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A Horse, Of Course

August 5, 2013
Don Blazer
Don Blazer

When I was feeling a little sick or had a touch of the well-know “pip”, my mom would put me to bed and give me a little chicken soup.

Chicken soup cured everything in those days.

Rest, good food and fresh water plus a tincture of time constitute the basic cure for “pip-like” horse ailments; they’re the closest thing to the chicken soup cure.

When they’re not enough, however, call your veterinarian.

But how do you know if it’s more than the “pip”?

By reading the horse’s vital signs: temperature, respiration and pulse.

As you get to know your horse well, you’ll recognize immediately when he isn’t feeling up to par. That’s the time to check the signs.

A normal temperature for a horse is 99 to 100 degrees. A temperature of 101 is common in foals, and a horse’s temperature is normally slightly elevated in the late afternoon.

To check the horse’s temperature, shake a standard mercury thermometer so the reading is well below the 90 degree mark. Lubricate the thermometer with some petroleum jelly and insert it full length into the horse’s rectum. (Before inserting, it’s a good idea to attach a long string to the thermometer….hang onto the string and the thermometer won’t be lost.)

The thermometer should be left in for at least three minutes. Once you take the thermometer out, read it. You do know how to read a thermometer don’t you? Practice rolling it until you can get an accurate reading every time.

Take your horse’s temperature three times a day for three days to determine a “normal” for him; now don’t forget his “normal.”

The respiration rate is the number of times a horse inhales and exhales each minute. (That’s two actions to get one rate.)

The average rate for the complete cycle for a horse at rest is 16 per minute. But, of course, your horse isn’t average. So check his respiration rate several times a day for three or four days to establish another “normal.”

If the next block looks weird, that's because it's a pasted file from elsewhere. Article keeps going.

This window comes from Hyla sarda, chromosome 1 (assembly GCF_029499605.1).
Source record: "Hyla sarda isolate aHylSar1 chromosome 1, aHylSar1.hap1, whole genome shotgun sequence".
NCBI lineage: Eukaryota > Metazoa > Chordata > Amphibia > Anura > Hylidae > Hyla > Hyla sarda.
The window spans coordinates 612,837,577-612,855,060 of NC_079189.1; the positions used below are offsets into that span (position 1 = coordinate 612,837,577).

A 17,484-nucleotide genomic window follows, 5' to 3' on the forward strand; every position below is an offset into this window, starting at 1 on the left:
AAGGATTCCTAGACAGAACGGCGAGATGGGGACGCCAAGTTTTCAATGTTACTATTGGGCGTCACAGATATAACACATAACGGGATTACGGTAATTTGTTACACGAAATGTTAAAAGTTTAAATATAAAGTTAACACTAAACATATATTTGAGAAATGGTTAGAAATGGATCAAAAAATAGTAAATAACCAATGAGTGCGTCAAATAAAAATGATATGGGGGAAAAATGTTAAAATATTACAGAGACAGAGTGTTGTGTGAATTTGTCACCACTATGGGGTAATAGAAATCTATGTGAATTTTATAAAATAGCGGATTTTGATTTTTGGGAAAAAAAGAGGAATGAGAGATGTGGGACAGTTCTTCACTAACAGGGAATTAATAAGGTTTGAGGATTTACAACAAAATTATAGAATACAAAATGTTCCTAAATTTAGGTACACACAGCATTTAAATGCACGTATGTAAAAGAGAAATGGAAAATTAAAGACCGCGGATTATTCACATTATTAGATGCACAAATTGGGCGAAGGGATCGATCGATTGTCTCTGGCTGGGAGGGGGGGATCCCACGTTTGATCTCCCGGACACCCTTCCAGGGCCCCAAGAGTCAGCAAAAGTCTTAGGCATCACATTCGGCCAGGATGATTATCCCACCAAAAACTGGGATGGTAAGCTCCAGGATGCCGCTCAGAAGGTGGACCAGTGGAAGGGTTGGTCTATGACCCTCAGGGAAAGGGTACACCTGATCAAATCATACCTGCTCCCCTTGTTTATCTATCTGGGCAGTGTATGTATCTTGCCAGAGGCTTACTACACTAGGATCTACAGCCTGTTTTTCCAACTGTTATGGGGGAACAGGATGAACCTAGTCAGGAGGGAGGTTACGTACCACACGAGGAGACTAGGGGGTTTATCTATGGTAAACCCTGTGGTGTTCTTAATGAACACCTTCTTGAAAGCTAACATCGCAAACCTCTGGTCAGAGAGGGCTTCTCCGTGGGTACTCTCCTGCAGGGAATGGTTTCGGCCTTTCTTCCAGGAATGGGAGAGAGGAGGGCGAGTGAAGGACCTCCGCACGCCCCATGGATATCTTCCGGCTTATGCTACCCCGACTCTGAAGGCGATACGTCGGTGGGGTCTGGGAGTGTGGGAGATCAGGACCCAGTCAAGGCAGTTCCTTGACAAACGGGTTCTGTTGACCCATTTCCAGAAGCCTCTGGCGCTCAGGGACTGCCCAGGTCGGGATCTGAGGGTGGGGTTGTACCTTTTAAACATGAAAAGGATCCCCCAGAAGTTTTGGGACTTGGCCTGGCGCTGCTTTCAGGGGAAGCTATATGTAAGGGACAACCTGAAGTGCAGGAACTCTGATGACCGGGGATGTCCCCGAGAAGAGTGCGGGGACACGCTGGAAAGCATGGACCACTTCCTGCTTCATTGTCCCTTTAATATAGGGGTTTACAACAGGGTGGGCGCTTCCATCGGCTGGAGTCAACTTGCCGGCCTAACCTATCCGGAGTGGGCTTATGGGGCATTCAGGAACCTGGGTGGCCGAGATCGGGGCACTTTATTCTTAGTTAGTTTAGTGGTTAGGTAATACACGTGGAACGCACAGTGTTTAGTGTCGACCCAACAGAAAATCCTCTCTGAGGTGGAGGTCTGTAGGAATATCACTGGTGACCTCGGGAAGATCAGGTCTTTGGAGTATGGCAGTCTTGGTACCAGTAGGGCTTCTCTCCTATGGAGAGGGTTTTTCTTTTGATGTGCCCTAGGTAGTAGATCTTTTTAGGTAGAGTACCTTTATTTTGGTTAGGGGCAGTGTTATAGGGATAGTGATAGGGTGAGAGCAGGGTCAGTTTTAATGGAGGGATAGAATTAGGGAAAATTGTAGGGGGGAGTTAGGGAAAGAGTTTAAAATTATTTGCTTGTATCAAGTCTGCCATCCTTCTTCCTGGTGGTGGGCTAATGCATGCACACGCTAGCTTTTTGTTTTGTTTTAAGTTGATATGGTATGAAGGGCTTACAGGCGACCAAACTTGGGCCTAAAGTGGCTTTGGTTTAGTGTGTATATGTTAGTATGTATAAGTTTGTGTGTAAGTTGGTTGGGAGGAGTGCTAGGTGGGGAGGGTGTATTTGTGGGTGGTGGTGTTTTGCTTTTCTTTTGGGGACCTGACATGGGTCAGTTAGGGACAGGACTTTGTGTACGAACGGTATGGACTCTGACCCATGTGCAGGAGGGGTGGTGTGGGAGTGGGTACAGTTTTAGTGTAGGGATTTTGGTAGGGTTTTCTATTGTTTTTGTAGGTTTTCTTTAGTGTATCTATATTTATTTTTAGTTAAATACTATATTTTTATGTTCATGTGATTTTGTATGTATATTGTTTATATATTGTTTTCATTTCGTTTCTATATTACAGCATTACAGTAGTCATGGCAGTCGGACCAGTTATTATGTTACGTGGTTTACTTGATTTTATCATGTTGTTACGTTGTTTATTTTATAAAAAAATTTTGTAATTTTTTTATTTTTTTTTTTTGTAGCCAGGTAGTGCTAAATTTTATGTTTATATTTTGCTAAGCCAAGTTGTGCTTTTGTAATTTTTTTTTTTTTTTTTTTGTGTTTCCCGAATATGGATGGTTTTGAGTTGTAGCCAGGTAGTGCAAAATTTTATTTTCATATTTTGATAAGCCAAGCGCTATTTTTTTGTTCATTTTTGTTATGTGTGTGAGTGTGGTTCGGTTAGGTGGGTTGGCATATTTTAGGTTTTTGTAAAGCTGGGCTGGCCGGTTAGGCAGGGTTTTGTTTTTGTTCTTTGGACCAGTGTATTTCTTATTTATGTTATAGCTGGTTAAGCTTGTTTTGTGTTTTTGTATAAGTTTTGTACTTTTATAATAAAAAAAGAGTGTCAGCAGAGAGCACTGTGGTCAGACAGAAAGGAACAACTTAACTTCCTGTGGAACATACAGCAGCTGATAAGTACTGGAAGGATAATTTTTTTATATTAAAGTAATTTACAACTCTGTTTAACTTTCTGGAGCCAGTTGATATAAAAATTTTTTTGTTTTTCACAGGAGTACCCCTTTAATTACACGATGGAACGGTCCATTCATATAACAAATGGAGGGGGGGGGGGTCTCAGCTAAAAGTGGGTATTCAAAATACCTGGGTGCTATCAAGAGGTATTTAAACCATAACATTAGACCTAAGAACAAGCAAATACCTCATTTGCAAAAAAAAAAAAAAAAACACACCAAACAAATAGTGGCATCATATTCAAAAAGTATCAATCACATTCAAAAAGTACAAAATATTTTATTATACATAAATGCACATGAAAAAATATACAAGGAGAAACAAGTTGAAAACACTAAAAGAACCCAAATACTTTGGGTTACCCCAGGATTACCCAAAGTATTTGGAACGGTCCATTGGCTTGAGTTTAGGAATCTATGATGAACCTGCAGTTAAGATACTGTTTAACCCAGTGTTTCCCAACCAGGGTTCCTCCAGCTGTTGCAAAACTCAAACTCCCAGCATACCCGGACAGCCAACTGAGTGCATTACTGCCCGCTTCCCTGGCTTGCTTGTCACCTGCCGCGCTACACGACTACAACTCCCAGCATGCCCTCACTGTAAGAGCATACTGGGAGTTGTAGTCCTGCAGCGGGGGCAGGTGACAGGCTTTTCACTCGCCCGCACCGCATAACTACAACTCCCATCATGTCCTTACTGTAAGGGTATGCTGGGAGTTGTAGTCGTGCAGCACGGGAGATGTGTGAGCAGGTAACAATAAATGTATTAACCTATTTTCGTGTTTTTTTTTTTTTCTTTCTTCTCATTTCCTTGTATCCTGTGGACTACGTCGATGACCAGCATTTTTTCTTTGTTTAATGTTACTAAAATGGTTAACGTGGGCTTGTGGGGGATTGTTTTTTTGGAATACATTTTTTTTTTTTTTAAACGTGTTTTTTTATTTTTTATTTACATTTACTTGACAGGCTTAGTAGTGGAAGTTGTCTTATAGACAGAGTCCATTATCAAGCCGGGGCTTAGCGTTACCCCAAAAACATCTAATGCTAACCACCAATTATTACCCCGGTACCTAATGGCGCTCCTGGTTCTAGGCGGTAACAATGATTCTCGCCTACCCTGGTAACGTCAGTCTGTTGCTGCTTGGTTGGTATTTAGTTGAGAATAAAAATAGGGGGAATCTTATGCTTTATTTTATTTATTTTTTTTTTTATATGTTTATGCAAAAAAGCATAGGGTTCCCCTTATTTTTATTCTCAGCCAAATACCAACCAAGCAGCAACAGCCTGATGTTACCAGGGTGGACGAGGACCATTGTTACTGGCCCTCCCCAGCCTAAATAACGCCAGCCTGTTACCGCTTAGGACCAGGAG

The best way to determine respiration is to place your hand on the side of the rib cage and count the number of breathes taken in one minute. The average wrist-watch with a second hand will do the job nicely.

Another way to find the rate is to stand back from the horse and count the in and out motion of the rib cage or the opening and closing of the nostrils, while timing in the same manner.

If the horse has just been worked or is excited, the rate can climb to 30 or 40 and still be normal. The key, however, is to know the “resting” rate.

The pulse rate at rest is normally just a little more than double the respiration rate. So a horse with a 16 respiration rate would be expected to have a pulse of about 36 per minute. (As the respiration, the pulse will increase with stress or exercise, so get a baseline when the horse is at rest.)

The pulse is the throb or surge of force in the artery as the heart pumps blood through the body.

The easiest location to find the pulse is usually the artery that runs along the inner side of the horse’s jaw. Other convenient locations are the back of the fetlock joint and the inside of the elbow.

It’s a good idea to practice taking your horse’s vital signs. The practice not only helps you read the signs accurately, but will establish the horse’s baseline “normal.”

The signs will vary a little depending on circumstances, but will always fall within a three or four-point range.

If there is a 10-point variance from normal, your “alert” button should be flashing.

The next time your horse has a touch of the “pip” take his vital signs. If he’s in the normal ranges, rest, good food and water should perk him up.

But if he’s not in the normal ranges, call your vet who will be impressed by your medical prowess as you’ve already started the diagnostic procedure.

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